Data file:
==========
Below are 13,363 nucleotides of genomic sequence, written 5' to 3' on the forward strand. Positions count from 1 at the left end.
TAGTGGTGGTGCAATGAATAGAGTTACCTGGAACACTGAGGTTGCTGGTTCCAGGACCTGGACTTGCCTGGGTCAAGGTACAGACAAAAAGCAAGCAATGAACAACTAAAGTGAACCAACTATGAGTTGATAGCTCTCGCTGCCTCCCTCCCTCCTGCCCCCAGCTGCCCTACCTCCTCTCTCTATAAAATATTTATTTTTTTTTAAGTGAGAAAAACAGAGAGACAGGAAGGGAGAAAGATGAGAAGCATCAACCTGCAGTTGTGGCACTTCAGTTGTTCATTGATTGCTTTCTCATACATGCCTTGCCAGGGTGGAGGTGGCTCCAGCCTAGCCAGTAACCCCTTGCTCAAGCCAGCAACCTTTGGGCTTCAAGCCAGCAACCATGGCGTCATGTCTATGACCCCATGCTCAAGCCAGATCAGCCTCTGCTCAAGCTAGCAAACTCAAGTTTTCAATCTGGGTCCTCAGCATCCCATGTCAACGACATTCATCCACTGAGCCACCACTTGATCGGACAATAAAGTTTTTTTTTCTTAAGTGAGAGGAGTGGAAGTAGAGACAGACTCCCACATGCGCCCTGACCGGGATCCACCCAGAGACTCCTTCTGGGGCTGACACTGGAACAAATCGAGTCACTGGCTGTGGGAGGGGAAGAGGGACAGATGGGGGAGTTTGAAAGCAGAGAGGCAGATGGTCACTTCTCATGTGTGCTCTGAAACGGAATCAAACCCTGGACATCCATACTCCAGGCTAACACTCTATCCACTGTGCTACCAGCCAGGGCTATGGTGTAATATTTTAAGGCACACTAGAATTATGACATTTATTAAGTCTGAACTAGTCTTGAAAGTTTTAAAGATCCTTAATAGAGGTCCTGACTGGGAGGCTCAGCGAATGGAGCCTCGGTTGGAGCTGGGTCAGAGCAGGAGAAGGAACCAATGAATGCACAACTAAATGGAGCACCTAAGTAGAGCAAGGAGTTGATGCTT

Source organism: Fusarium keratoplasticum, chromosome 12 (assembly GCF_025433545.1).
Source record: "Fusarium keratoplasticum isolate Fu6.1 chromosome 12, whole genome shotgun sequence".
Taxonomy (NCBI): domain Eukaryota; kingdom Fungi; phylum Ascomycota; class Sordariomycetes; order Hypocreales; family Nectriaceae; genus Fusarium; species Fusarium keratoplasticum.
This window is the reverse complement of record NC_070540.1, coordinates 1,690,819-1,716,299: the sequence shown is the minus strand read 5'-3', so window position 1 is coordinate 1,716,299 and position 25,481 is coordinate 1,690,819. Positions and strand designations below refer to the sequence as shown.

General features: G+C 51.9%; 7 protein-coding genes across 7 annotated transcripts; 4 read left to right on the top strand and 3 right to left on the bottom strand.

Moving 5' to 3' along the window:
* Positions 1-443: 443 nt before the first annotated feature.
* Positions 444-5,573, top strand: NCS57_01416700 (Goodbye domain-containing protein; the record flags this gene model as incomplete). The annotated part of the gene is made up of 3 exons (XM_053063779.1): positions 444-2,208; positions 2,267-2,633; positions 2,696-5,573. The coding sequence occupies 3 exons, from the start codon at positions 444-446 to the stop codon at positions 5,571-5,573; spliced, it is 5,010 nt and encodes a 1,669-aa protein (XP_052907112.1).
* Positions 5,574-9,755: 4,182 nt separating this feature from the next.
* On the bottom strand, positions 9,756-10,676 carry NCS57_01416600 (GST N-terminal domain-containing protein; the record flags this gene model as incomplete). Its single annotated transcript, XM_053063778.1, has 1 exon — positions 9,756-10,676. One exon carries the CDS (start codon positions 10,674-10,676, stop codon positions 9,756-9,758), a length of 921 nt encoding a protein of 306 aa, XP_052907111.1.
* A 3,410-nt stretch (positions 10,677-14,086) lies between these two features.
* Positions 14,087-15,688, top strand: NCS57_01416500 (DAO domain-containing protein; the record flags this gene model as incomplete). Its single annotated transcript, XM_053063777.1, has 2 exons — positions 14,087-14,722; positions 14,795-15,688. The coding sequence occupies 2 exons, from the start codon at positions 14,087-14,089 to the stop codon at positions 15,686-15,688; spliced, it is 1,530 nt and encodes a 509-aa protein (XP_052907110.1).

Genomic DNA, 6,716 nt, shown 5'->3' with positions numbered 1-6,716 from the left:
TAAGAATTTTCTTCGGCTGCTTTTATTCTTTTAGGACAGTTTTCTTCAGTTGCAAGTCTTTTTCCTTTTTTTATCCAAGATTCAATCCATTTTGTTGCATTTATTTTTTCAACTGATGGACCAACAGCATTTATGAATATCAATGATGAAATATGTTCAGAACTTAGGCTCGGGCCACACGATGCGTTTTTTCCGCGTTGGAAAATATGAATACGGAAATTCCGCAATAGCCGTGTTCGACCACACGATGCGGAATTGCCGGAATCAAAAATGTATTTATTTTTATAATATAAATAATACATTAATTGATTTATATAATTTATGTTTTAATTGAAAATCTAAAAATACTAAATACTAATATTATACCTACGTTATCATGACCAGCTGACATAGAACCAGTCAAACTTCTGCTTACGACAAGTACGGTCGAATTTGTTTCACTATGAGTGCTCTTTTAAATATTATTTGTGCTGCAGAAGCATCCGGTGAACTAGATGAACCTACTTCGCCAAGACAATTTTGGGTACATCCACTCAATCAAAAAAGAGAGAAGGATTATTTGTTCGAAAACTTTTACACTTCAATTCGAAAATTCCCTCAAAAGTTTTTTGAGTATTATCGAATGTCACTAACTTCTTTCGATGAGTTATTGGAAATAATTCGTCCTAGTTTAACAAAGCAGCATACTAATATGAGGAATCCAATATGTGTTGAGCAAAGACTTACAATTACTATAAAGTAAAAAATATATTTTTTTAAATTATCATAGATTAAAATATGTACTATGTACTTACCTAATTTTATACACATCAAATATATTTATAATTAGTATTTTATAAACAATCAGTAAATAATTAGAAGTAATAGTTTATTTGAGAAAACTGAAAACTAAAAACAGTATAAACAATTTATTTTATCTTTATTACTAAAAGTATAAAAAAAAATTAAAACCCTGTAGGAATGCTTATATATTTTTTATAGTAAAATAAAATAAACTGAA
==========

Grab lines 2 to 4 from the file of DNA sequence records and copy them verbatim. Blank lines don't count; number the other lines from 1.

TAGTGGTGGTGCAATGAATAGAGTTACCTGGAACACTGAGGTTGCTGGTTCCAGGACCTGGACTTGCCTGGGTCAAGGTACAGACAAAAAGCAAGCAATGAACAACTAAAGTGAACCAACTATGAGTTGATAGCTCTCGCTGCCTCCCTCCCTCCTGCCCCCAGCTGCCCTACCTCCTCTCTCTATAAAATATTTATTTTTTTTTAAGTGAGAAAAACAGAGAGACAGGAAGGGAGAAAGATGAGAAGCATCAACCTGCAGTTGTGGCACTTCAGTTGTTCATTGATTGCTTTCTCATACATGCCTTGCCAGGGTGGAGGTGGCTCCAGCCTAGCCAGTAACCCCTTGCTCAAGCCAGCAACCTTTGGGCTTCAAGCCAGCAACCATGGCGTCATGTCTATGACCCCATGCTCAAGCCAGATCAGCCTCTGCTCAAGCTAGCAAACTCAAGTTTTCAATCTGGGTCCTCAGCATCCCATGTCAACGACATTCATCCACTGAGCCACCACTTGATCGGACAATAAAGTTTTTTTTTCTTAAGTGAGAGGAGTGGAAGTAGAGACAGACTCCCACATGCGCCCTGACCGGGATCCACCCAGAGACTCCTTCTGGGGCTGACACTGGAACAAATCGAGTCACTGGCTGTGGGAGGGGAAGAGGGACAGATGGGGGAGTTTGAAAGCAGAGAGGCAGATGGTCACTTCTCATGTGTGCTCTGAAACGGAATCAAACCCTGGACATCCATACTCCAGGCTAACACTCTATCCACTGTGCTACCAGCCAGGGCTATGGTGTAATATTTTAAGGCACACTAGAATTATGACATTTATTAAGTCTGAACTAGTCTTGAAAGTTTTAAAGATCCTTAATAGAGGTCCTGACTGGGAGGCTCAGCGAATGGAGCCTCGGTTGGAGCTGGGTCAGAGCAGGAGAAGGAACCAATGAATGCACAACTAAATGGAGCACCTAAGTAGAGCAAGGAGTTGATGCTT

Source organism: Fusarium keratoplasticum, chromosome 12 (assembly GCF_025433545.1).
Source record: "Fusarium keratoplasticum isolate Fu6.1 chromosome 12, whole genome shotgun sequence".